The third option, and the option I’d like to discuss in depth here, is employing a Debt Settlement company to try and settle the debt for you. This not only, in my opinion, is the worst option of the lot, but based on what these companies claim, may border on fraud. Literally, fraud. Here’s why:

The promise of bailouts

Turn on the radio or the TV and you’ll hear absolute nonsense about how debt settlement companies can reduce the amount you pay to your creditors by up to 80%. One, called the Obama Credit Card Relief Program (I’m serious) promises to Cut Up To 70% Off Credit Card Debts under “Bailout Relief”. Again, absurd. The claims that many of them make aren’t even mathematically feasible based on most people’s budgets.

Many of these companies also make claims that they are Not for Profit companies. You hear that and you think of people planting trees, feeding the homeless in soup kitchens, and you begin to almost subconsciously trust these companies. The IRS did a little research into these feel good claims. Here’s what they found:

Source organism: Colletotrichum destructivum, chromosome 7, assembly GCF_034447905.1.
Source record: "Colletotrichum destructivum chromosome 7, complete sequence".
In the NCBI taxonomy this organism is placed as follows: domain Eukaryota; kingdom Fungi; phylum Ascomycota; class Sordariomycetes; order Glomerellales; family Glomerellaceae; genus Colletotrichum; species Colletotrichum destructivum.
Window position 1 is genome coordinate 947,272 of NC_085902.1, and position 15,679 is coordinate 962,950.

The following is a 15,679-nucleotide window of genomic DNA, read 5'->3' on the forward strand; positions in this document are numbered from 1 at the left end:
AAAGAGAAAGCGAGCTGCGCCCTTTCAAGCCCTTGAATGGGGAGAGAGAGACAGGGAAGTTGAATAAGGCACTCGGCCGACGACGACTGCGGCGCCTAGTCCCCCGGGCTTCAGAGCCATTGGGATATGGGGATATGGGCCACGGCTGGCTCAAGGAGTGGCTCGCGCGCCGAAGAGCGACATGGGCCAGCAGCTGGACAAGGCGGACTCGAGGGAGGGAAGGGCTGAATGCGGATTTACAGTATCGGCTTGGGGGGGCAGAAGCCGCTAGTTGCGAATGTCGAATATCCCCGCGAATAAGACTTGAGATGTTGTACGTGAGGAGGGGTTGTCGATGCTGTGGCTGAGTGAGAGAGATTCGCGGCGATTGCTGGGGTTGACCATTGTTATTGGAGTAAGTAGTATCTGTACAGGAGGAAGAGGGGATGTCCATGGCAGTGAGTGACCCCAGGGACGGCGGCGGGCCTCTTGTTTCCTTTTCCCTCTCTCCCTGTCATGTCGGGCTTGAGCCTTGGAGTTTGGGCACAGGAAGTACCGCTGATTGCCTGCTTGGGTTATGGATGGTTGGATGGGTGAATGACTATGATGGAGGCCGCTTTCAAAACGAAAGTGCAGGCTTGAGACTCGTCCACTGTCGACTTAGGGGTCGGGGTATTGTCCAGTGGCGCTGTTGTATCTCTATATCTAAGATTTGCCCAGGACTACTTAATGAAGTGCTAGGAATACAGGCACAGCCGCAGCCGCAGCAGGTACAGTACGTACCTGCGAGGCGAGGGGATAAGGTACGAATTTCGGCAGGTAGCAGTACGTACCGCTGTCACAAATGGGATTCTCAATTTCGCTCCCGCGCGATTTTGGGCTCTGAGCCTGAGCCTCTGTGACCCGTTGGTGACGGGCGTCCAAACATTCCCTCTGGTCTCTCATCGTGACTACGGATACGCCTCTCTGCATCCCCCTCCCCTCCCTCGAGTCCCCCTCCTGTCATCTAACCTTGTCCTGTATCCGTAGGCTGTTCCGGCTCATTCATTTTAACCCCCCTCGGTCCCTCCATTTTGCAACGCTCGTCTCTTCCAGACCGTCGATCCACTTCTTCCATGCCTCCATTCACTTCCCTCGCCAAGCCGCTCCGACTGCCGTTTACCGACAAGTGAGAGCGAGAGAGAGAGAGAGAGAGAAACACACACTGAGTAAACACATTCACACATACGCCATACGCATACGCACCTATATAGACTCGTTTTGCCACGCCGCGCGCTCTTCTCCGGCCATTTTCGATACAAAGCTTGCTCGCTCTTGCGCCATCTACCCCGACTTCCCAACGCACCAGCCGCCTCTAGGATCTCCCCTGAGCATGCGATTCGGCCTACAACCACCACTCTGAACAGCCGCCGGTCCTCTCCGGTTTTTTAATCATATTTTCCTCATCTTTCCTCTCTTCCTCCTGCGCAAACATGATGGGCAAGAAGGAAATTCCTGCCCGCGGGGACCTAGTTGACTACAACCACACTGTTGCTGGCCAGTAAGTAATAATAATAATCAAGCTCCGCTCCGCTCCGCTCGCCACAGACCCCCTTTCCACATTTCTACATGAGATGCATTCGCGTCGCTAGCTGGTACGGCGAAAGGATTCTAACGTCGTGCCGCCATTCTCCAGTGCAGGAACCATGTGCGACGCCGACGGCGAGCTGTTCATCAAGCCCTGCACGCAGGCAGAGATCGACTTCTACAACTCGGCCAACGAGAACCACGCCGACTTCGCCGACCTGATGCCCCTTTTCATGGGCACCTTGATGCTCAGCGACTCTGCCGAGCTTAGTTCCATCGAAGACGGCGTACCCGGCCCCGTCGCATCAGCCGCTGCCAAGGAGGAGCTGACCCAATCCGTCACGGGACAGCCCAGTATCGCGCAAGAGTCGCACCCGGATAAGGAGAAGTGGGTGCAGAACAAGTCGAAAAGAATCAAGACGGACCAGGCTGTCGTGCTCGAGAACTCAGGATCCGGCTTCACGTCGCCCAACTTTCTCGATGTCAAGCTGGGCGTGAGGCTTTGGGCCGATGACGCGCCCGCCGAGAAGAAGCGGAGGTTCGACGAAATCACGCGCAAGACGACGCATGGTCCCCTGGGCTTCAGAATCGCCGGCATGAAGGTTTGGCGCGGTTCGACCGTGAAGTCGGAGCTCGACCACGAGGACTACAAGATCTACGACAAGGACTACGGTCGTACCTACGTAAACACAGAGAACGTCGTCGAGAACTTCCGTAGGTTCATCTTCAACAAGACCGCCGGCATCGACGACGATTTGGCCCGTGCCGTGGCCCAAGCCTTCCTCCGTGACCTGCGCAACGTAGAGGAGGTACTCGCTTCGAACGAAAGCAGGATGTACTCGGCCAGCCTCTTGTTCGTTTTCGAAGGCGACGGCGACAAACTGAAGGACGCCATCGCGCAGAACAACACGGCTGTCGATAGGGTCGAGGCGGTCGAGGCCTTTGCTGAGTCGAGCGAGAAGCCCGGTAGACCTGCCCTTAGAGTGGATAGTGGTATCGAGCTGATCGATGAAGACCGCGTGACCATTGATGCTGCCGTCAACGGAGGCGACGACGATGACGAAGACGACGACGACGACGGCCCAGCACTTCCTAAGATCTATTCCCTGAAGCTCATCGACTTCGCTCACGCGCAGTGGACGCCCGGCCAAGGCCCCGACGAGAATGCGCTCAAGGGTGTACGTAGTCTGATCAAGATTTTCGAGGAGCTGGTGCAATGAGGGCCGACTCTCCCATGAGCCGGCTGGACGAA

Over the past two years, the IRS has been auditing 63 credit counseling agencies, representing more than half of the revenue in the industry. To date, the audits of 41 organizations, representing more than 40 percent of the revenue in the industry, have been completed. All of the completed audits have resulted in revocation, proposed revocation or other termination of tax-exempt status. [Source: IRS.gov]

How do debt settlement companies really work?

[Read more…]

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Lower Your Credit Card APR: Phone Script from DebtGoal

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DebtGoal is a new site that helps you track and manage your debt-reduction goals (as opposed to a debt settlement company). After the free trial, it runs $11.95 per month. One of the things they do is try and guide you to lower the interest rates on your credit cards. Here’s a sample script that you can try out yourself for free, which is quite simple but probably also effective: